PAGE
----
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Why there’s plenty more pain in store for iron ore miners

Look around the table. If you don’t see a sucker, get up, because you’re the sucker.” – Amarillo Slim

My wonderful girlfriend, who often surprises me with her insights into my world, suggested last night that we should watch ABC’s The Business for “a bit of light-hearted entertainment.” That in itself was enough to get me laughing.

By the time Macquarie analyst Martin Lakos said, “it does appear there is still reasonably good underlying demand, despite the fact iron ore has come off a lot and overnight iron ore actually bounced, $3.20 a tonne,” I was feeling decidedly cheery.

Apologies to regular readers who are probably tired of hearing about slowing Chinese demand, centred around the fact that over 20% of residential apartments in China are vacant. But if like me you enjoy the comedy of commentary, let us take a little tour…

Possibly my favourite effort can be found in a Fairfax Media article titled: “Iron ore relief rally coming, predicts ANZ,” from May 29 this year. In that article, ANZ analyst Mark Pervan is quoted as saying: “Markets should see both steel and iron ore prices rebound off an oversold base. The point we’re seeing now is probably not indicative of current market conditions…” 

What is so brilliant about this one is that it manages to be half wrong on the rally, completely wrong about market conditions and to miss the point entirely over iron ore fundamentals. Even if there was a “relief rally,” the long term fundamentals were unchanged. The fundamentals of supply and demand pointed to further pain for iron ore miners, a fact I pointed out, at the time.

Data from Bloomberg, Chart courtesy of Asenna Wealth

2-year iron ore spot price, data from Bloomberg, chart courtesy of Asenna Wealth.

Iron ore is a commodity and the price for the commodity will tend towards the cost of production – allowing a margin for the lower cost miners, in most circumstances. The time (if ever) to buy an iron ore miner is after the higher cost competitors have gone bankrupt, not before. Commentators love to mention the fact that the weakening Australian dollar is an advantage for iron ore miners, because as the chart above demonstrates, it can mitigate the spot price falls.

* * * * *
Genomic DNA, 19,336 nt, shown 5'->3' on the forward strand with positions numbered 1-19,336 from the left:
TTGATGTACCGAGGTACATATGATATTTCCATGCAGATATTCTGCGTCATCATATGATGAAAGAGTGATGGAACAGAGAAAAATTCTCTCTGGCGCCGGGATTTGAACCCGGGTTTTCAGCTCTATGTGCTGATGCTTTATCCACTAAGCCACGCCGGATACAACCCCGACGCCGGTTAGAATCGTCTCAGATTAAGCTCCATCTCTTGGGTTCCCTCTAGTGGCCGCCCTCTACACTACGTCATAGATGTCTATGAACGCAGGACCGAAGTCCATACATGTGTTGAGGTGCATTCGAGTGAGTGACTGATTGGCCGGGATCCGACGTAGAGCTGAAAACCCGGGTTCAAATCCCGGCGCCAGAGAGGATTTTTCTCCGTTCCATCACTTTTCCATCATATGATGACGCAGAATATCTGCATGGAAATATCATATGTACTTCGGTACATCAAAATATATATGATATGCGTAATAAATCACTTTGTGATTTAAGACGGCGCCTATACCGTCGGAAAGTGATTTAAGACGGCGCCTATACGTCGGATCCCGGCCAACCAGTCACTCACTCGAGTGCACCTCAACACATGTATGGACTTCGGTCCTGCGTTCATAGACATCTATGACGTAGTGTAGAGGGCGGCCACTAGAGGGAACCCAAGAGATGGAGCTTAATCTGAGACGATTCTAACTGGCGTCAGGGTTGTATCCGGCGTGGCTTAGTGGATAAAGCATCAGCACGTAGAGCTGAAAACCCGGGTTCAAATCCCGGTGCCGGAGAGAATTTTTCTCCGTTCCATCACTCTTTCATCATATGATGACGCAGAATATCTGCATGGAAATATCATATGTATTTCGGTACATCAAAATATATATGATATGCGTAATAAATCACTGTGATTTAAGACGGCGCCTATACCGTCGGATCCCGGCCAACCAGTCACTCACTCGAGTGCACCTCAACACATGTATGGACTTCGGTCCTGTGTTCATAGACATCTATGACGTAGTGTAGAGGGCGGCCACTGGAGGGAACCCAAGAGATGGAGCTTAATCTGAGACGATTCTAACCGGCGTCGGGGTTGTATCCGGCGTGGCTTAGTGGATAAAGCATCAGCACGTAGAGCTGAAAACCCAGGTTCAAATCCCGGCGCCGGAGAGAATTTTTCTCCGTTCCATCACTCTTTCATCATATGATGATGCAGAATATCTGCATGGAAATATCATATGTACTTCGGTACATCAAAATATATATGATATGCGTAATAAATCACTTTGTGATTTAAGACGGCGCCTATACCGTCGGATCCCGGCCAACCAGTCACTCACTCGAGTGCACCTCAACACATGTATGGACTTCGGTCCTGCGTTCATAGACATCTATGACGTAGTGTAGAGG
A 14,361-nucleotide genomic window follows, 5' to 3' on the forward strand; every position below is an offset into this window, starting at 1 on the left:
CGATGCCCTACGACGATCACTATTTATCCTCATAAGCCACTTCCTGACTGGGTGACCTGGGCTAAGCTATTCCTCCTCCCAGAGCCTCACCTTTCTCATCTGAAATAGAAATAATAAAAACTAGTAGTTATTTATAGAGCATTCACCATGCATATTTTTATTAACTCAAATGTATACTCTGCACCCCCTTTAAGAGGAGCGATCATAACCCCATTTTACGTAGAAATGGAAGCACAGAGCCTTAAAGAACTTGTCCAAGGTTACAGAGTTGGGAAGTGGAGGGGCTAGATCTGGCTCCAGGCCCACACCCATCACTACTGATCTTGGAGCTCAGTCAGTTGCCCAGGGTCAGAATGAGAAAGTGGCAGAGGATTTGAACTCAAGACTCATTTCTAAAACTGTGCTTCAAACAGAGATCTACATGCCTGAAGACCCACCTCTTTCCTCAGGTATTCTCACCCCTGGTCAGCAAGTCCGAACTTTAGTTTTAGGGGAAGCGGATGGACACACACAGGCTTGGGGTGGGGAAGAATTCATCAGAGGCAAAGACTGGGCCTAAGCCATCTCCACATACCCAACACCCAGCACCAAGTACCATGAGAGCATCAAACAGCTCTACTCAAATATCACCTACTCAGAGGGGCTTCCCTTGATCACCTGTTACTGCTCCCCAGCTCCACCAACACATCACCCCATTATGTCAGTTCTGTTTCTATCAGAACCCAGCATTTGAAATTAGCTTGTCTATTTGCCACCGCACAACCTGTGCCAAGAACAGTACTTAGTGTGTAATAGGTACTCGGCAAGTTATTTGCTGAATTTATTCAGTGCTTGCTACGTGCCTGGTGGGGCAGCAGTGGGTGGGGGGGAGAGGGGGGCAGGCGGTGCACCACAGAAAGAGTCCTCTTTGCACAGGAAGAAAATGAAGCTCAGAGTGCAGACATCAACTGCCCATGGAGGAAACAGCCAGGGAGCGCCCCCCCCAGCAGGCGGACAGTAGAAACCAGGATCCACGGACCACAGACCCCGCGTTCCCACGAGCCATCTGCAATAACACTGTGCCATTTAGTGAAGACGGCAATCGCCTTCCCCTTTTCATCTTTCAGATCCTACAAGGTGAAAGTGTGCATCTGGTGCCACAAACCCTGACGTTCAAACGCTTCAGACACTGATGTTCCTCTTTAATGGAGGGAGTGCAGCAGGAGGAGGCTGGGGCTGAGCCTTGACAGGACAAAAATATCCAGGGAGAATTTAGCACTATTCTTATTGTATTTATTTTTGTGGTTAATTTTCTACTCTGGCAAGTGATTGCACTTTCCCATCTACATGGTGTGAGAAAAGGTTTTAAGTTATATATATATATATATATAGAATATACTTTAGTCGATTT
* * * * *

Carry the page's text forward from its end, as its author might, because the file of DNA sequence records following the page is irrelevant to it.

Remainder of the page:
However, the advantage isn’t that great, because the main ore producers are in Australia. What matters is being the cheapest producer, and even that advantage is over-rated, because competitors may sell ore at a loss, for extended periods of time.

Mining stocks are to investors like house prices are to virtually all Australians – an obsession. Never-mind the plethora of superior business models existing on the ASX, almost everyone wants to know about Rio Tinto Limited (ASX: RIO) and BHP Billiton Limited  (ASX: BHP). There may be a good time to buy these companies, but I don’t think it is now. Personally I’d steer clear, at least until competitors go broke.

I certainly don’t think long term investors should be buying shares in Arrium Ltd (ASX: ARI), Atlas Iron Limited (ASX: AGO), BC Iron Limited (ASX: BCI), and Grange Resources Limited (ASX: GRR). These companies are in perilous danger of becoming unprofitable, because iron ore costs them at least $80 per tonne.

Arrium is the worst of the bunch because of its high debt levels which it hopes it can pay off by raising capital from shareholders. The stock is down 35% today to 42c, and it’s trying to raise capital at 48c per share.

Here’s what long term investors need to know about Arrium: Avoid it!

I’ve been saying it since the price was more than 200% higher than it is today, I said it yesterday, and I’m saying it today. Sure, there might be some value in Arrium at some point, but there are plenty of better stocks available. If Arrium, Rio or BHP rebound strongly, I’ll miss out. But that’s ok, because I want to invest in stocks with high potential rewards, but limited downsides. That means avoiding debt-laden commodity plays like Arrium.

Personally, I particularly like this excellent long term growth stock. In fact, the stock goes ex-dividend very soon, and I think today might be a good opportunity to buy shares in it.

Unlike Arrium, it isn't exposed to commodity prices, or even fluctuating currencies.

Unlike Arrium, this growing company has been on my watch-list for years, and benefits from long-term, secular tailwinds. In fact, I've made returns of over 150% on a somewhat similar company. Regular readers may already be able to guess it...

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Motley Fool contributor Claude Walker (@claudedwalker) does not own shares in any of  the companies mentioned in this article.

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